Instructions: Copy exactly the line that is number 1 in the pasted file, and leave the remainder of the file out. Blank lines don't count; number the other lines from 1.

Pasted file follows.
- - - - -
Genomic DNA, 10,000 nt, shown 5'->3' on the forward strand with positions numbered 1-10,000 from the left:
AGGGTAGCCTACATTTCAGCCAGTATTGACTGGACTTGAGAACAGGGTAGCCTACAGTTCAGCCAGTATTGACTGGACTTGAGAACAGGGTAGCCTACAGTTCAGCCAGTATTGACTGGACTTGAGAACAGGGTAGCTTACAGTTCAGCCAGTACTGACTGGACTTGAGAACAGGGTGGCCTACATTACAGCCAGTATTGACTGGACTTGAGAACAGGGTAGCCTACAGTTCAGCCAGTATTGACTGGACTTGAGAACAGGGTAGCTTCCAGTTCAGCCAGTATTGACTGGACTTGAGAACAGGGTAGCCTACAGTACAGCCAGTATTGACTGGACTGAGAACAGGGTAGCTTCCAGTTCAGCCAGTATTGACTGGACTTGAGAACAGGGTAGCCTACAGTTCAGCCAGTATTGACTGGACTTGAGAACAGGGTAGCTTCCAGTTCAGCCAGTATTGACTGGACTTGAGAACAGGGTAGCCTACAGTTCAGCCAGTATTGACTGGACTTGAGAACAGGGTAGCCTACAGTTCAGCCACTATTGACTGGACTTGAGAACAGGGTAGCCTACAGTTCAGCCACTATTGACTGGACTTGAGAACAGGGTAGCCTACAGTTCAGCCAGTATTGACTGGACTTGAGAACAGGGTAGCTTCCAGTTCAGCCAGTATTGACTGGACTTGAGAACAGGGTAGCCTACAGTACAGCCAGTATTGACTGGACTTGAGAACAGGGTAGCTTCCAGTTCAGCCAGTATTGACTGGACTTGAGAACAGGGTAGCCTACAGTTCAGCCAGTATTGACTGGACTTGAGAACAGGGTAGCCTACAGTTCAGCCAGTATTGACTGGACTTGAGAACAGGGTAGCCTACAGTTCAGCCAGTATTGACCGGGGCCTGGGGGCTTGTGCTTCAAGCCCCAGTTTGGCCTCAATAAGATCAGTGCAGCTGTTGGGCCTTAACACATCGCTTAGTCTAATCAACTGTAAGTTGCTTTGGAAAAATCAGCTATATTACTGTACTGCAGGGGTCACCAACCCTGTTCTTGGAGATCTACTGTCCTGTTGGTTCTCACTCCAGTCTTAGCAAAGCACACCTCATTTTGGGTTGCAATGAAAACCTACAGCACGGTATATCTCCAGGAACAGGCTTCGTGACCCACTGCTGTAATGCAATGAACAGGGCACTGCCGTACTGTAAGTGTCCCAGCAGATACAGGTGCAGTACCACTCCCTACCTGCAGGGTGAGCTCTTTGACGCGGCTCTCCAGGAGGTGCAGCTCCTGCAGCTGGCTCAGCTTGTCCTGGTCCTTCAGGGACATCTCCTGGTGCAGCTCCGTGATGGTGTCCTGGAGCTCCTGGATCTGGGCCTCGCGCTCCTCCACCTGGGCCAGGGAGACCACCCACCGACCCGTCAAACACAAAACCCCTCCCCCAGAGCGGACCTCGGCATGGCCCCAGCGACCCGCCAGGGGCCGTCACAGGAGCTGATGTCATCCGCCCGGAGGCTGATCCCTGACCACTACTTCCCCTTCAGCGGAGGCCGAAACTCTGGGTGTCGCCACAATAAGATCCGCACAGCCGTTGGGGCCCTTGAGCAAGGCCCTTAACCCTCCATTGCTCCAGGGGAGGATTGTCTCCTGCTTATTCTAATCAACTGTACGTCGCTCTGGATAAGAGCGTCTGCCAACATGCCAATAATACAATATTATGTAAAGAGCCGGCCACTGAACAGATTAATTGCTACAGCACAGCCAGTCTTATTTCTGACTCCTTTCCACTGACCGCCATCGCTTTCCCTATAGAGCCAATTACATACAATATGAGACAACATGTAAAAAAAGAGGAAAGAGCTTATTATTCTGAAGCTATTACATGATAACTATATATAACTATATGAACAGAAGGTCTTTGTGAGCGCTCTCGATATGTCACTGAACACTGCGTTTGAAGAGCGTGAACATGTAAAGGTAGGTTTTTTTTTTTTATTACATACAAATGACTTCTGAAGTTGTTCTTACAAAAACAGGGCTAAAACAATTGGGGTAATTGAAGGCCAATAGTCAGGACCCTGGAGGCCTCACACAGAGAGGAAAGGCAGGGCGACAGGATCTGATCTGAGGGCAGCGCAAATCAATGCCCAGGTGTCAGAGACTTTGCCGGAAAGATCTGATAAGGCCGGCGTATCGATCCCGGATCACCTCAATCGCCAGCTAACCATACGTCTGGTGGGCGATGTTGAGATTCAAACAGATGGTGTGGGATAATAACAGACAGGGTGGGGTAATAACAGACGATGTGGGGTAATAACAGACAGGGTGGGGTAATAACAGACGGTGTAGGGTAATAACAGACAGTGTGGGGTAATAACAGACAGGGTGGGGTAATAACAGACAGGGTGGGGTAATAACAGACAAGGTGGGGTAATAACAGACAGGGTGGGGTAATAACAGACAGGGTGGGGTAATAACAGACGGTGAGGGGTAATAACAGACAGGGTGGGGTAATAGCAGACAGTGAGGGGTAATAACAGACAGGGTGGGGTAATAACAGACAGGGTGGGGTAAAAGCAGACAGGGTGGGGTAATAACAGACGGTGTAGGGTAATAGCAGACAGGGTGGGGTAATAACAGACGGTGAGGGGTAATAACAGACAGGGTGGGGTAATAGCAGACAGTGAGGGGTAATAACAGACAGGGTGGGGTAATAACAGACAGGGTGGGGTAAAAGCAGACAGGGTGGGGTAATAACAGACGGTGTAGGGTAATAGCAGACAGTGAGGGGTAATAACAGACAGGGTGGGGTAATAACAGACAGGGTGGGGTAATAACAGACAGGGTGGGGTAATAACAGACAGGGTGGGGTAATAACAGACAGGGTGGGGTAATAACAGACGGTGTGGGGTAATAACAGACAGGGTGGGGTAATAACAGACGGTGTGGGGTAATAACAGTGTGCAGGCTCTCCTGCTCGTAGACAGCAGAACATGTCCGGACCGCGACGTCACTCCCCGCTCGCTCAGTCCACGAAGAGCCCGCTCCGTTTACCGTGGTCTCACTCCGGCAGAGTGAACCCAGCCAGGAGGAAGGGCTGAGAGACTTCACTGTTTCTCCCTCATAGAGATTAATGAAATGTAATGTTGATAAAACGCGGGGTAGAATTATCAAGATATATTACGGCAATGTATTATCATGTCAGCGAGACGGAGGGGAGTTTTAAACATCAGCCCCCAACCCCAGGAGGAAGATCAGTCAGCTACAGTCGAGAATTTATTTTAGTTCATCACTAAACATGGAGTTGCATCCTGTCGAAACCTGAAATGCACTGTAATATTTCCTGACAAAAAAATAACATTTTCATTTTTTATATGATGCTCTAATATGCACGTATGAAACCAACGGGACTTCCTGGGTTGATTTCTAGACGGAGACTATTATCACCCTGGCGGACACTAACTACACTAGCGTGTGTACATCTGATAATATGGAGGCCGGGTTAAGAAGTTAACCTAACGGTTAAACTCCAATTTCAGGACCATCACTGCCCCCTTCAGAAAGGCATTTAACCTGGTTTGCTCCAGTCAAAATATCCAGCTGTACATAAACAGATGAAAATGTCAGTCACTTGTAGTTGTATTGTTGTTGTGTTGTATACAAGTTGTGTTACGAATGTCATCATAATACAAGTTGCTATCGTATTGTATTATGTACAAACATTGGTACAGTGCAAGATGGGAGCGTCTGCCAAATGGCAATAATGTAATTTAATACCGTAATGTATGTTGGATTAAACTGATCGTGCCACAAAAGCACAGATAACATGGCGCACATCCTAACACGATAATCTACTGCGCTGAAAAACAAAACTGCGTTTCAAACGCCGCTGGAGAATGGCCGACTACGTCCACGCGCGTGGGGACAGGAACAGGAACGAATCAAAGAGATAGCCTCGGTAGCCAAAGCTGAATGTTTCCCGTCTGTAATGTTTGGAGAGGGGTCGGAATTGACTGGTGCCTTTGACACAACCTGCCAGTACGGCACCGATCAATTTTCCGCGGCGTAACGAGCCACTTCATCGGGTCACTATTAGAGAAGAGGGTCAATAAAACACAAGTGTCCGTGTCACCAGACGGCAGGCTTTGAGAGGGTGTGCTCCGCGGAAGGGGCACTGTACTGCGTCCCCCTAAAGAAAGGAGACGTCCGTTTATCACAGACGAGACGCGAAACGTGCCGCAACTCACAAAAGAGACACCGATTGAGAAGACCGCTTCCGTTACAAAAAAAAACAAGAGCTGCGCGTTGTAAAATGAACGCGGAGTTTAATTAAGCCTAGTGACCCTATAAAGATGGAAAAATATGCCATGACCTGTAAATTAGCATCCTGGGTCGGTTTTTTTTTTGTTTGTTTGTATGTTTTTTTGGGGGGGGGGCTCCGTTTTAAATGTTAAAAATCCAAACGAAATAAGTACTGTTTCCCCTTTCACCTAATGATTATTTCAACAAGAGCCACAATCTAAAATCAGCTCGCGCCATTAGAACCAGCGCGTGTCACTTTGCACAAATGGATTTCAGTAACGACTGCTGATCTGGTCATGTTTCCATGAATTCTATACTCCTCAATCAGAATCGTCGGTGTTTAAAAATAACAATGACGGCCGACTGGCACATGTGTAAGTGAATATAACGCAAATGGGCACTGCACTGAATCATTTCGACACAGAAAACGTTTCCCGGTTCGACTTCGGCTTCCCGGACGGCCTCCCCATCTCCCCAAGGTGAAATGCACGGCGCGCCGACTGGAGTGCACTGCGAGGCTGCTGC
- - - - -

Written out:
Genomic DNA, 10,000 nt, shown 5'->3' on the forward strand with positions numbered 1-10,000 from the left: